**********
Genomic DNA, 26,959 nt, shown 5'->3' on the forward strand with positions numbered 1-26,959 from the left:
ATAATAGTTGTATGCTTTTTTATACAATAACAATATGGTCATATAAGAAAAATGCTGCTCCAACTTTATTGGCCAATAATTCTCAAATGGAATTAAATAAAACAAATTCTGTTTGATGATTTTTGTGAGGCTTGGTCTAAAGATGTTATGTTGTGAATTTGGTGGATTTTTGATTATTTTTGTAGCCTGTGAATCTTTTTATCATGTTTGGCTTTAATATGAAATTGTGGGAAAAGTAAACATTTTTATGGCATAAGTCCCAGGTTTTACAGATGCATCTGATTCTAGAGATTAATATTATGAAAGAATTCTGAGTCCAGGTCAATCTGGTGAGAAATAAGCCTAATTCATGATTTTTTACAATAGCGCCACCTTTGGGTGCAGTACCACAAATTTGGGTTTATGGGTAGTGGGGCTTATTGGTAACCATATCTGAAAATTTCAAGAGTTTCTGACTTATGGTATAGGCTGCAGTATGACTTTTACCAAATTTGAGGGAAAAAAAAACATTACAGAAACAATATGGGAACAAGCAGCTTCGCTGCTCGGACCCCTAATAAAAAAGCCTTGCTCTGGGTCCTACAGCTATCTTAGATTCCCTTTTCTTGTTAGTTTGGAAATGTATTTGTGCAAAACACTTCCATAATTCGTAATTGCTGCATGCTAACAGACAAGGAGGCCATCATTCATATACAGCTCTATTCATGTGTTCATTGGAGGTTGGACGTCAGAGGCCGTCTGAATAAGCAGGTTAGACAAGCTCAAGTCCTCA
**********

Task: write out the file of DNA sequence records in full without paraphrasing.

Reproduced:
Genomic DNA, 26,959 nt, shown 5'->3' on the forward strand with positions numbered 1-26,959 from the left:
ATAATAGTTGTATGCTTTTTTATACAATAACAATATGGTCATATAAGAAAAATGCTGCTCCAACTTTATTGGCCAATAATTCTCAAATGGAATTAAATAAAACAAATTCTGTTTGATGATTTTTGTGAGGCTTGGTCTAAAGATGTTATGTTGTGAATTTGGTGGATTTTTGATTATTTTTGTAGCCTGTGAATCTTTTTATCATGTTTGGCTTTAATATGAAATTGTGGGAAAAGTAAACATTTTTATGGCATAAGTCCCAGGTTTTACAGATGCATCTGATTCTAGAGATTAATATTATGAAAGAATTCTGAGTCCAGGTCAATCTGGTGAGAAATAAGCCTAATTCATGATTTTTTACAATAGCGCCACCTTTGGGTGCAGTACCACAAATTTGGGTTTATGGGTAGTGGGGCTTATTGGTAACCATATCTGAAAATTTCAAGAGTTTCTGACTTATGGTATAGGCTGCAGTATGACTTTTACCAAATTTGAGGGAAAAAAAAACATTACAGAAACAATATGGGAACAAGCAGCTTCGCTGCTCGGACCCCTAATAAAAAAGCCTTGCTCTGGGTCCTACAGCTATCTTAGATTCCCTTTTCTTGTTAGTTTGGAAATGTATTTGTGCAAAACACTTCCATAATTCGTAATTGCTGCATGCTAACAGACAAGGAGGCCATCATTCATATACAGCTCTATTCATGTGTTCATTGGAGGTTGGACGTCAGAGGCCGTCTGAATAAGCAGGTTAGACAAGCTCAAGTCCTCA